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I need to figure out if the current date 6/6/2013 is in MM/DD/YYYY vs DD/MM/YYYY format. Hence they are both "6".

What I was going to do was take current date then add 3 days to it and from there I would know which one was the MM field because it wouldn't change. I don't know how to print the date+3 days in batch. Is it even possible? Does anyone have any ideas ? I've been at it for a couple of hours. I tried to use the GNU date command but I have to specify the output so it's not helpful.. GRR!

Note, this is for WINDOWS. Note, the file I'm looking at can't be changed so if the date is 9/9/2013, that is all I have to work with to determine the fields.

EDIT: I ended up using the following Code: It's a bit over done but you can see how I basically do it. The reason why I'm setting the value is because I'm using it in conjunction with the Gnu date.exe command which is really good at provide date based on a particular day. So somewhere else in the script I use it like this: date.exe --date "Now -90 days" %DATEFORMAT%. I had to ditch the date /T option suggested in another post because that doesn't actually show the correct data for all situations.

for /F "skip=1 tokens=3" %%a in ('reg query "HKCU\Control Panel\International" /v sShortDate ^< NUL') do (
    echo.%%a|findstr /C:"/" >nul 2>&1 && set DELIM=/
    echo.%%a|findstr /C:"-" >nul 2>&1 && set DELIM=-
    echo.%%a|findstr /C:"." >nul 2>&1 && set DELIM=.

    for /F "tokens=1-3 delims=-/." %%b in ("%%a") do (
        set format=%%b%%c%%d
    )
)

if %DELIM%==/ ( 
    :: US English options 
    if %format%==Mdyyyy set DATEFORMAT=+%%-m/%%-d/%%Y 
    if %format%==Mdyy set DATEFORMAT=+%%-m/%%-d/%%y
    if %format%==MMddyy set DATEFORMAT=+%%m/%%d/%%y
    if %format%==MMddyyyy set DATEFORMAT=+%%m/%%d/%%Y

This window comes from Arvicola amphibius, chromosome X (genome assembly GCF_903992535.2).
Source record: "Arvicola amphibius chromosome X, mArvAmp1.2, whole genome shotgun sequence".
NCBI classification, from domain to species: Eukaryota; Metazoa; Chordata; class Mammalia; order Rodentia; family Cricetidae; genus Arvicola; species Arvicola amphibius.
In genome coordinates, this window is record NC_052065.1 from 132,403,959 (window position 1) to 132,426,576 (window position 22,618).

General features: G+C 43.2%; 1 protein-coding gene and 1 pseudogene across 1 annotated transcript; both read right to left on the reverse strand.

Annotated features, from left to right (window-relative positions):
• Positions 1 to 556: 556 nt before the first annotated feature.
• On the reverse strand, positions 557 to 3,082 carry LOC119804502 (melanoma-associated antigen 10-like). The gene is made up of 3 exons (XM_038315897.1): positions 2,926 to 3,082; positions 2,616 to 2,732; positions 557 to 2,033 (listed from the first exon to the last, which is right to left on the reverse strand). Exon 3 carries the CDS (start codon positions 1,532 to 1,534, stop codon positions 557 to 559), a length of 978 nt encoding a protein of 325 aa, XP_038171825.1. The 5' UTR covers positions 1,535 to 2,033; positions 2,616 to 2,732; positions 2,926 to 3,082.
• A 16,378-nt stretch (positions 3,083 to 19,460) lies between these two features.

if %format%==yyMMdd set DATEFORMAT=+%%y/%%m/%%d 

    :: UK English options
    if %format%==ddMMyyyy set DATEFORMAT=+%%d/%%m/%%Y
    if %format%==ddMMyy set DATEFORMAT=+%%d/%%m/%%y
    if %format%==dMyy set DATEFORMAT=+%%-d/%%-m/%%y

) else if %DELIM%==- (
    if %format%==yyyyMMdd set DATEFORMAT=+%%Y-%%m-%%d
    if %format%==ddMMMyy set DATEFORMAT=+%%d/%%m/%%y
    if %format%==dMyy set DATEFORMAT=+%%-d-%%-m-%%y
) else if %DELIM%==. (
    if %format%==dMyy set DATEFORMAT=+%%-d.%%-m.%%y
) else (
    echo ERROR: System was unable to identify dateformat.
    ping -n 10 -w 1 127.0.0.1 >NUL
)
share|improve this question
1  
What format is the date starting in? UNIX timestamp? UTC datetime string? GMT datetime string? –  Aiias Jun 6 '13 at 3:45
    
This is actually an interesting question; on OSX date uses a long format. In the end, you need to find the locale of your machine or of the sending program. –  Eric Jablow Jun 6 '13 at 3:51
    
Aiias, I'm using a tool that reads the date so it's just listed in a file as 04/04/2013 so I'm not sure what your question is. I can't change that output. I was trying to work with it. One thing I was thinking was scanning the output to see which date field goes over 12 but that would not be foolproof. –  Mike Q Jun 6 '13 at 13:27
    
Hi Eric, Interesting side note. I was thinking if I was using OSX or Linux I would be in better shap because I can use the date command in that OS but I don't know if date.exe --date "Now +3 days" +%%-d/%%-m/%%Y would help, thanks for the comment. Interesting. –  Mike Q Jun 6 '13 at 13:32
    
You'd added info that it is a file you are reading. Why is it that you don't know the file format? Does it change? –  foxidrive Jun 6 '13 at 13:53